You've seen the interview, right?  The one after that massive EF5 tornado that literally LEVELED Moore, Oklahoma, where Wolf Blitzer is interviewing a woman in the aftermath of that horror.  He asks her, probably thinking that this is bible belt territory and EVERYONE believes in god, if she feels as though she has to "thank the lord" and gets an answer he NEVER expected.

Well here, as Paul Harvey would say, is the REST of the story, told by Rebecca Vitsmun herself.  She describes what happened, what she was thinking and doing in the face of that seemingly impossible event, her clear desire to survive and to protect her son, her clear thinking even in the wake of that disaster, and most notably, her refusal to lie in response to Blitzer's specious question.

Here also is the beginning of something new and important: the organization of a secular support group, sponsoried by the Foundation Beyond Belief, which can provide aid and assistance after natural disasters, even as church groups have for years and years.  About. Damned. Time.

As for Rebecca ... they don't come tougher.


Tags: CNN, Rebecca Vitsmun, Wolf Blitzer, tornado

Views: 550

Replies to This Discussion

I liked that story.  I figured the cats would make it :) 

Would they have even MENTIONED the cats if they hadn't???

She might have.  I was half expecting a sad story with squashed cats.  

If the story had been told by the illogical religious, the Lord would have been praised for miraculously sparing those kitties, just as my illogical relatives praised the Lord today for providing them with Sunday dinner even though the same lord forgot to feed people in Syria.

The Lard "forgets" to feed a LOT of people; more than 25% of AMERICAN children come to school so undernourished, or malnourished, that their brains aren't up to speed; they can't concentrate...and our fearless leaders keep cutting funding for nutrition programs for the youngest and most vulnerable whenever there's a budget "problem." (When a child's brain is growing the fastest, malnutrition can cause permanent damage.)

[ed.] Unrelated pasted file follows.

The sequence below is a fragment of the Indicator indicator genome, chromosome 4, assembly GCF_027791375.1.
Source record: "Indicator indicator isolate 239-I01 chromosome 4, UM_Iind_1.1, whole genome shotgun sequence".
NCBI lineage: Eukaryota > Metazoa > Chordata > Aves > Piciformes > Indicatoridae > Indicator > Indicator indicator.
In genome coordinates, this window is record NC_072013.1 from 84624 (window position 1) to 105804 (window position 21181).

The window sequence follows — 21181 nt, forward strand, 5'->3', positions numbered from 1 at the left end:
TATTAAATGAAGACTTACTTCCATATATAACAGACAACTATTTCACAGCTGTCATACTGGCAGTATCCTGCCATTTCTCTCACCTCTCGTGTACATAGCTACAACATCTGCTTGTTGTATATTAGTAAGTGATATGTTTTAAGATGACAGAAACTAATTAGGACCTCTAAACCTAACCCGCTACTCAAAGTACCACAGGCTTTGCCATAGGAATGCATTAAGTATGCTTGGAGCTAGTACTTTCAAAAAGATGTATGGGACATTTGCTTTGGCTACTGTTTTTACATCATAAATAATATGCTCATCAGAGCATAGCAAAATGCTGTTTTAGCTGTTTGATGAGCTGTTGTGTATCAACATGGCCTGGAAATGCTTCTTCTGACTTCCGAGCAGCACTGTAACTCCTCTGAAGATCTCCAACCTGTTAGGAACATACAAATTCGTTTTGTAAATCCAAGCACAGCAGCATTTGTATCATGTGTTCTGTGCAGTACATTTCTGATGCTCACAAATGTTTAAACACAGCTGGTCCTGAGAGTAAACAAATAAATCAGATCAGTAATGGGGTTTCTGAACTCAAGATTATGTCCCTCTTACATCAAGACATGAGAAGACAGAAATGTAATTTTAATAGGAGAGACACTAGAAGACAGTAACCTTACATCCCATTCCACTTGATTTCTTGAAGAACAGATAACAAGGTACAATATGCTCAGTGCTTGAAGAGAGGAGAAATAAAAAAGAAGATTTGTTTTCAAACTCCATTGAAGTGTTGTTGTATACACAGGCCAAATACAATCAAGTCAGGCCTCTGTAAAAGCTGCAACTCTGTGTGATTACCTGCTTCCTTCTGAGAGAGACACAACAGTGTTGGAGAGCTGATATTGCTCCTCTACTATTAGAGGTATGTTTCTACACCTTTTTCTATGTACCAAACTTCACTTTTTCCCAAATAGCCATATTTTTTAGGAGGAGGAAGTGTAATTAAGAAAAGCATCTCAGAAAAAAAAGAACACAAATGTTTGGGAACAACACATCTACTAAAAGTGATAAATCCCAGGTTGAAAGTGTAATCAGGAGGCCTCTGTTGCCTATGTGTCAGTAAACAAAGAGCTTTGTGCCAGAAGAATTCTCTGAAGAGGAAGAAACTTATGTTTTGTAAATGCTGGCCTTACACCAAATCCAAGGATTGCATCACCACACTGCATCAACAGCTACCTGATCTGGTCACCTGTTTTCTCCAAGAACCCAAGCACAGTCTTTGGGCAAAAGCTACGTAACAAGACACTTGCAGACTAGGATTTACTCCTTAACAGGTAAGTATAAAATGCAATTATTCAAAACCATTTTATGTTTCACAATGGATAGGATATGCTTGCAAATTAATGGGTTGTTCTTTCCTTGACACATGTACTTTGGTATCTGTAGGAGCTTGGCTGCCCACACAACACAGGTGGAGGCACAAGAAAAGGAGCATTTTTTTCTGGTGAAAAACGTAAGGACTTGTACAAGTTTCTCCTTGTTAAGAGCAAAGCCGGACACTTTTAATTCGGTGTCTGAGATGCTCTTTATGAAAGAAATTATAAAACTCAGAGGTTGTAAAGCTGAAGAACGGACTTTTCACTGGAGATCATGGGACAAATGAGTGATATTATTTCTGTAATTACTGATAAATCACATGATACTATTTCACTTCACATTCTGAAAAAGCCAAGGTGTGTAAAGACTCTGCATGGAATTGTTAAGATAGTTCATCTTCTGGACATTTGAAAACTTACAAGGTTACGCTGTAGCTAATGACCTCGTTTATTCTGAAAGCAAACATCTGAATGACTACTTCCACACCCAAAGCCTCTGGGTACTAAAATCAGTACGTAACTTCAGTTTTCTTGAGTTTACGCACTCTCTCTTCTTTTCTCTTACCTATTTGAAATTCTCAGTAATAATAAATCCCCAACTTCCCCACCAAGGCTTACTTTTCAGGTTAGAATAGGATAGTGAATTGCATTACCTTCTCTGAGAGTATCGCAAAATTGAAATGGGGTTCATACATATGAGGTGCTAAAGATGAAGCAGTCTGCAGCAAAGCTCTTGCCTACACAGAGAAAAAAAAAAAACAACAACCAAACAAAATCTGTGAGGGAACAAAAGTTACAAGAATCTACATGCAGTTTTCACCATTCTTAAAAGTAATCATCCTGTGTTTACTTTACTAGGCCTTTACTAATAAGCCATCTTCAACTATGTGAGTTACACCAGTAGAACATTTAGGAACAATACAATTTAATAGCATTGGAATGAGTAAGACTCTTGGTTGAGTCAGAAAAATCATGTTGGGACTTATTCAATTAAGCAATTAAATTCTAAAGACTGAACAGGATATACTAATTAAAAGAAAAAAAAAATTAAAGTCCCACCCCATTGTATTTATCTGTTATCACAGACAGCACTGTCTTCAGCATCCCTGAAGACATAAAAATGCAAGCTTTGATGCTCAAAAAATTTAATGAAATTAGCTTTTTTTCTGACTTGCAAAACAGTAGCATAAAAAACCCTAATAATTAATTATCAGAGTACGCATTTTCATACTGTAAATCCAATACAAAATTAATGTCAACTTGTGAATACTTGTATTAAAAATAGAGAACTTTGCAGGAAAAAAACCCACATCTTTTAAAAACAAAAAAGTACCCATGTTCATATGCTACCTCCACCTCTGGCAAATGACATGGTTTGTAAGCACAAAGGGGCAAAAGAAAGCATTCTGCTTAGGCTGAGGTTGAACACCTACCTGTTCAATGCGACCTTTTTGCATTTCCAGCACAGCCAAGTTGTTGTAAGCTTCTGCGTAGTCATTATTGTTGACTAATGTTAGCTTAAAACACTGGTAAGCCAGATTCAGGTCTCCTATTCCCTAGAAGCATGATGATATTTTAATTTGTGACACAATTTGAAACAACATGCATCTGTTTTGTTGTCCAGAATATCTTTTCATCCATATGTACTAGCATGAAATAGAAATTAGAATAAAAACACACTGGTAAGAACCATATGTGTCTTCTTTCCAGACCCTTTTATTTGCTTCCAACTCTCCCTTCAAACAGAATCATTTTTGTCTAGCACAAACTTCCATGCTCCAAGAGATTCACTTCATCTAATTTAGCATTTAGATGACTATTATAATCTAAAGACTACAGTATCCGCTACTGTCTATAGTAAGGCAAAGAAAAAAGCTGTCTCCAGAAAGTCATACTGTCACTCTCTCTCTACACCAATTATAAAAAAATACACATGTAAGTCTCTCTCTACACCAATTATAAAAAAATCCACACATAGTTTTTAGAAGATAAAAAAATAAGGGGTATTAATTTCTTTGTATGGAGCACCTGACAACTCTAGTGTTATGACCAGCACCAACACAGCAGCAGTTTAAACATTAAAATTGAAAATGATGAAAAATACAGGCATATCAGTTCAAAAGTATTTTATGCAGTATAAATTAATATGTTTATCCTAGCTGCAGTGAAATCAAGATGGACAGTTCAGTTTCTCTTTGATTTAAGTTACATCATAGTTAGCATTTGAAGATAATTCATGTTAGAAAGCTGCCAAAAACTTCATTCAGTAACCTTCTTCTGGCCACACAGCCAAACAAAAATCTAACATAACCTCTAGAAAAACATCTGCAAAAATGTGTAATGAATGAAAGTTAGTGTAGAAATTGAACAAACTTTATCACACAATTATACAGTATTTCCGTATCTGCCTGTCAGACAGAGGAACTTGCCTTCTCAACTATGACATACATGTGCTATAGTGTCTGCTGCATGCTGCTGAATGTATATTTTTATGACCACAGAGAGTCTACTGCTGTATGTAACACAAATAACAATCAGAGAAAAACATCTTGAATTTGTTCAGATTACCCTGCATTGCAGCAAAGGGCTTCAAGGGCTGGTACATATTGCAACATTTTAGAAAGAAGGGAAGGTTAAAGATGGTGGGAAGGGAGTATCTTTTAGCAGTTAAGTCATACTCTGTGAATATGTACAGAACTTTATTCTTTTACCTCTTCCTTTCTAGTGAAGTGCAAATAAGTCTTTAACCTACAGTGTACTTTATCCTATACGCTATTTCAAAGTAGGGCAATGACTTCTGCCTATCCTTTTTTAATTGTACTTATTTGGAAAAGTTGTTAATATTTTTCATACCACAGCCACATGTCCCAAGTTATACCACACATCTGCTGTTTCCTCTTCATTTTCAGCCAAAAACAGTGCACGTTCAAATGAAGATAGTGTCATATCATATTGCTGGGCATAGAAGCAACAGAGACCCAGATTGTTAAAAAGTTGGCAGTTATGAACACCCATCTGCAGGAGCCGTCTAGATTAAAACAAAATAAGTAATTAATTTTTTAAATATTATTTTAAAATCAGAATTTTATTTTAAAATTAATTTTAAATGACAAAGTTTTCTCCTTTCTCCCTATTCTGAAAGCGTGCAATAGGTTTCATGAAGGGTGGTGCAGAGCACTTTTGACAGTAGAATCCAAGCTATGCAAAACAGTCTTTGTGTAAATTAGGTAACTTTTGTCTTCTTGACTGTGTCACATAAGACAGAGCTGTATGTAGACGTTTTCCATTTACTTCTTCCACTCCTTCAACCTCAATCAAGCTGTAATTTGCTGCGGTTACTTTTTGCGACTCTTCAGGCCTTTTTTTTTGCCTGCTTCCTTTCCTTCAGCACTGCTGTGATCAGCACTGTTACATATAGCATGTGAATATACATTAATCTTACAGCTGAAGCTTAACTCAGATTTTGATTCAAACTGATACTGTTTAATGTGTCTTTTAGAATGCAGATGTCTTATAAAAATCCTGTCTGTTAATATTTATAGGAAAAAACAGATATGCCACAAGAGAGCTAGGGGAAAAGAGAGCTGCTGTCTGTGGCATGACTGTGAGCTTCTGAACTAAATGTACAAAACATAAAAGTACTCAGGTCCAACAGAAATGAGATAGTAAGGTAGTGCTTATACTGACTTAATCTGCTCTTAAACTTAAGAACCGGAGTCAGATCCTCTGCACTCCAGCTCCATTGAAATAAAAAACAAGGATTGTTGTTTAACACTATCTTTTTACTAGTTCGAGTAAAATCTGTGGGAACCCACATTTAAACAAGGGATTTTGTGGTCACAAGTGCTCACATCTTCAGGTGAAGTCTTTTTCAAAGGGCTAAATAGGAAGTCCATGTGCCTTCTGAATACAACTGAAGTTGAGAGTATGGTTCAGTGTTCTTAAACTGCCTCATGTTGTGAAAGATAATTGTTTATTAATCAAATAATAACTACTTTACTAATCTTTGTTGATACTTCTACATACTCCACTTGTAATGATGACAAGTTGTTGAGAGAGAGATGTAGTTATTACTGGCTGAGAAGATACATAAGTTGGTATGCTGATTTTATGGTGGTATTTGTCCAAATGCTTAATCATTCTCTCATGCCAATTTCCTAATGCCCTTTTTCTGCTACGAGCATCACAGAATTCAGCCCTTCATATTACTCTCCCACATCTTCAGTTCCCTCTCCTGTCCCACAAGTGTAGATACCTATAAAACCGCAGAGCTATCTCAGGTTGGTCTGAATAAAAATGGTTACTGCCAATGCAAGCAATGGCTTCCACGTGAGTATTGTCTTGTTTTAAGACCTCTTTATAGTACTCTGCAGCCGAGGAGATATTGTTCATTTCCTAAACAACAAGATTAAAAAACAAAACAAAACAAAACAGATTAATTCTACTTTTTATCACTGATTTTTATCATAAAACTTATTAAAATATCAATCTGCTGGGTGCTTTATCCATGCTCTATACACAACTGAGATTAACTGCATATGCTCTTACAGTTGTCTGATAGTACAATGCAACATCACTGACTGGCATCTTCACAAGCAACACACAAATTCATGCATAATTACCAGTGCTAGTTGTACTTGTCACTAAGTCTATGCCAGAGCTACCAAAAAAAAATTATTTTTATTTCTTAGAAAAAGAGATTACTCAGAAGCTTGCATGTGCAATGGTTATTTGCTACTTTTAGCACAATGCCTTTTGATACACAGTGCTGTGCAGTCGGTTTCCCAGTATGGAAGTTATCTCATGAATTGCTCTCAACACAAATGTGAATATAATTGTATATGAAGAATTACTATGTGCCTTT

But they keep on feeding the Pentagon et cie even though we have no real militarily aggressive enemies anymore...except maybe North Korea  Maybe.  (And a lot of what we thought we knew about the late USSR's capability was crap.)

Loren, I am reposting on Twitter. This powerful piece says so much and touches deeply into the heart of what being an atheist involves. It is not an easy choice to be public about this, yet she reveals the courage, wisdom and fortitude it takes to stand in the bible belt and state her status. Thanks for the post. 

My question is, do you want me to post to Twitter from this site, or do you want to be left out of it? Or do you want to post yourself? 

I thought listening to her, I wouldn't have the same conflicts.  I would just tell Wolf Blitzer that I'm not religious - but I've never lived in the bible belt or had religious relatives who would Seriously Disapprove of me.  It makes my head spin to think that our supposedly so wonderful USA is like that in places. 

Joan, post it however you wanna post it.  I'm just letting the gang here at A|N know about Seth Andrews' excellent video, and throwing a thought or two of mine in on the side.

I have neither Twitter nor Facebook accounts, so rock it as you see fit!

Great lady.  Loved her answer to Wolfie.

I had not heard of Foundation Beyond Belief, or if I did, it slipped my mind. After the Hatian earthquake, the Richard Dawkins Foundation started up NBGA, Non-Believers Giving Aid, but I think what they do is fund relief organizations.  Secular ones.  FBB actually organizes first responders and other volunteer activities.  I'm IMPRESSED!

http://givingaid.richarddawkins.net/about

I tried to edit "Hatian"...to Haitian ("I left My Hat and My Brain in Haiti")...and everything froze.

Oh, well.

Also, I'm curious, how many us in here have heard, "But...but...but you're so NICE!" when we tell people we are atheists?  I need to take my shoes off to count the number of times I've heard it, and I've been outing myself to friends and co-workers since the early 1980s.

My crowning moment came when I was working for JCPenney Advertising in the downtown Los Angeles garment district.  I went out on the afternoon break to buy cigarettes (the olden days when we could still smoke at our desks), and all the places where I knew I could get them were closed.  It was not only Passover, it was Good Friday. I stormed back in the office and said rather loudly "Where the *bleep* can an atheist buy some smokes around here today?!!!?"

Many jaws hit the floor, but the three guys in my department, who knew me well, fell about laughing.  I will cherish that laugh forever.

I loved her answer.  Never expected it.   If we keep speaking out openly will we ever get respect and a place in the world?  Politics and such?

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